In late May 2015 Davids and Schwartz organized an investigation at the Ackermansion; participants include myself and my husband. The group experienced a variety of phenomena, such as shadow figures, apports, and a vibrating bed and sofa. The final séance drew the presences of Forry, Houdini, Lovecraft, and Tesla.
An Atheist in Heaven reads like a detective novel. We follow Davids in his quest for answers, and every chapter reveals yet a new track in the mystery. Allison contributes a detailed description of his inkblot forensics, and Schwartz discusses the scientific case for survival, and afterlife research, including the validity of mediumship and instrumental transcommunication (ITC) devices and methods. He describes his experiments to communicate directly with Forry via equipment, and his positive results.
Davids includes the views of Dr. Michael Shermer, executive director of the Skeptics Society and publisher of Skeptic magazine, who rejected the evidence for the survival of Ackerman, but offered no counter explanation. He did commend Davids for his “honest search and integrity.”
Schwartz’s comment was, “There isn’t one chance in a Godzillion that this isn’t true.”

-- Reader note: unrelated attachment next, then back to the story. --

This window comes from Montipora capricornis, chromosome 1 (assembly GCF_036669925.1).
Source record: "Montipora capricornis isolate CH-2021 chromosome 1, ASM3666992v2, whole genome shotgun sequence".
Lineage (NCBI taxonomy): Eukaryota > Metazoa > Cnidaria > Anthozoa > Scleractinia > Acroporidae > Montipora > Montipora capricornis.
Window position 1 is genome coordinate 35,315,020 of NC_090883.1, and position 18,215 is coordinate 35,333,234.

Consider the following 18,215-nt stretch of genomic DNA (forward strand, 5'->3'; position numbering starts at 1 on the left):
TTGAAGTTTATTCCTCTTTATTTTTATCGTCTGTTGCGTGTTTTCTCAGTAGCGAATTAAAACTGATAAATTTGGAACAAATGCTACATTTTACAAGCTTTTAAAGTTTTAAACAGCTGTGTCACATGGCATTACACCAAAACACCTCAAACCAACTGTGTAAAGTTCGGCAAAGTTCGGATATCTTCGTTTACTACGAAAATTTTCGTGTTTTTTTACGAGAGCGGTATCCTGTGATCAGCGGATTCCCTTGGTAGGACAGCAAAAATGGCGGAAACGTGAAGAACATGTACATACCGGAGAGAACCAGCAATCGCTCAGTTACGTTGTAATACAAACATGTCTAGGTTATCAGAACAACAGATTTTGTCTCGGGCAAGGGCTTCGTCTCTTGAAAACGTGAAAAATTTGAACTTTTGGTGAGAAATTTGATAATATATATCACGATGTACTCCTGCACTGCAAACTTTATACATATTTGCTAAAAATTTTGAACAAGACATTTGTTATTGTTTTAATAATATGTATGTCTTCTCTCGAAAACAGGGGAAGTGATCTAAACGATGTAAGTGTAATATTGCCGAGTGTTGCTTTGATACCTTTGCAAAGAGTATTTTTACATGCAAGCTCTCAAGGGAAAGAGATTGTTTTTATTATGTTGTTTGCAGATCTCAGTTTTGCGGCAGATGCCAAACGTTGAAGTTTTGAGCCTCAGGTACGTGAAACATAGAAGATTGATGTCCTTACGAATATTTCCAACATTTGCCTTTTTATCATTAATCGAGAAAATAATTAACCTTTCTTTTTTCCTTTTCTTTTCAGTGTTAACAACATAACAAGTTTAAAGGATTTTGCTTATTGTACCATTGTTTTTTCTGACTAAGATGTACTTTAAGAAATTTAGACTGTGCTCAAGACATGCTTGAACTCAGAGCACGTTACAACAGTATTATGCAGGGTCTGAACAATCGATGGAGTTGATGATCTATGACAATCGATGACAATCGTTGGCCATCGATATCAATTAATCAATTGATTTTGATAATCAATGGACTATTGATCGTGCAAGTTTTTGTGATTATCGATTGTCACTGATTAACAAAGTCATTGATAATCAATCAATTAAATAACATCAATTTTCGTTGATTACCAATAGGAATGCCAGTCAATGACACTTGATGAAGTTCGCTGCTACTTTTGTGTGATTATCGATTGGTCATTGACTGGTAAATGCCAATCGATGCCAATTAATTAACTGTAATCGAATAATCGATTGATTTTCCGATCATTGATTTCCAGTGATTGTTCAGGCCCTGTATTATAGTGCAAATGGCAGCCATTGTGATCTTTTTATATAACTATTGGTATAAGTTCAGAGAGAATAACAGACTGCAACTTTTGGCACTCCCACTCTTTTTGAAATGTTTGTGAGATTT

Besides the evidence for afterlife communication, the book offers a rare glimpse into the personality and life of Ackerman. Davids includes many personal anecdotes, and provides more than 160 photographs from Ackerman’s life and career, and of the research and the individuals who became involved in this amazing journey.
Davids comments, “…I am prepared to accept that those on the Other Side have essentially given me an assignment… to complete the task of getting this message out and completing both the video and written documentation of what really happened since Forry died.”
Davids featured Ackerman in his documentaries, The Life After Death Project and The Life After Death Project 2 – Personal Encounters.
Rosemary Ellen Guiley, a frequent guest on Higher Journeys Radio, is one of the leading experts on the paranormal with more than 50 books published by major houses on a wide range of paranormal, spiritual, and mystical topics, including nine single-volume encyclopedias. Her work is translated into 15 languages. She has worked full-time in the paranormal since 1983, researching, investigating, writing, and presenting, and teaching. Her present work focuses interdimensional entity contact experiences of all kinds, technological and mediumistic spirit communications, spiritual growth and development, and problem hauntings. She spends a great deal of her time out in the field conducting investigations and research. She has done ground-breaking research on Shadow People and the Djinn.
Rosemary is a consulting editor of FATE magazine, and a board director of the National Museum of Mysteries and Research, a nonprofit educational organization in Columbia, Pennsylvania. She is a past board of director of International Association for the Study of Dreams, and a past member of the board of trustees of the Academy of Religion and Psychical Research (now the Academy for Spiritual and Consciousness Studies). She lives in Connecticut.
Visit Rosemary’s website at: www.visionaryliving.com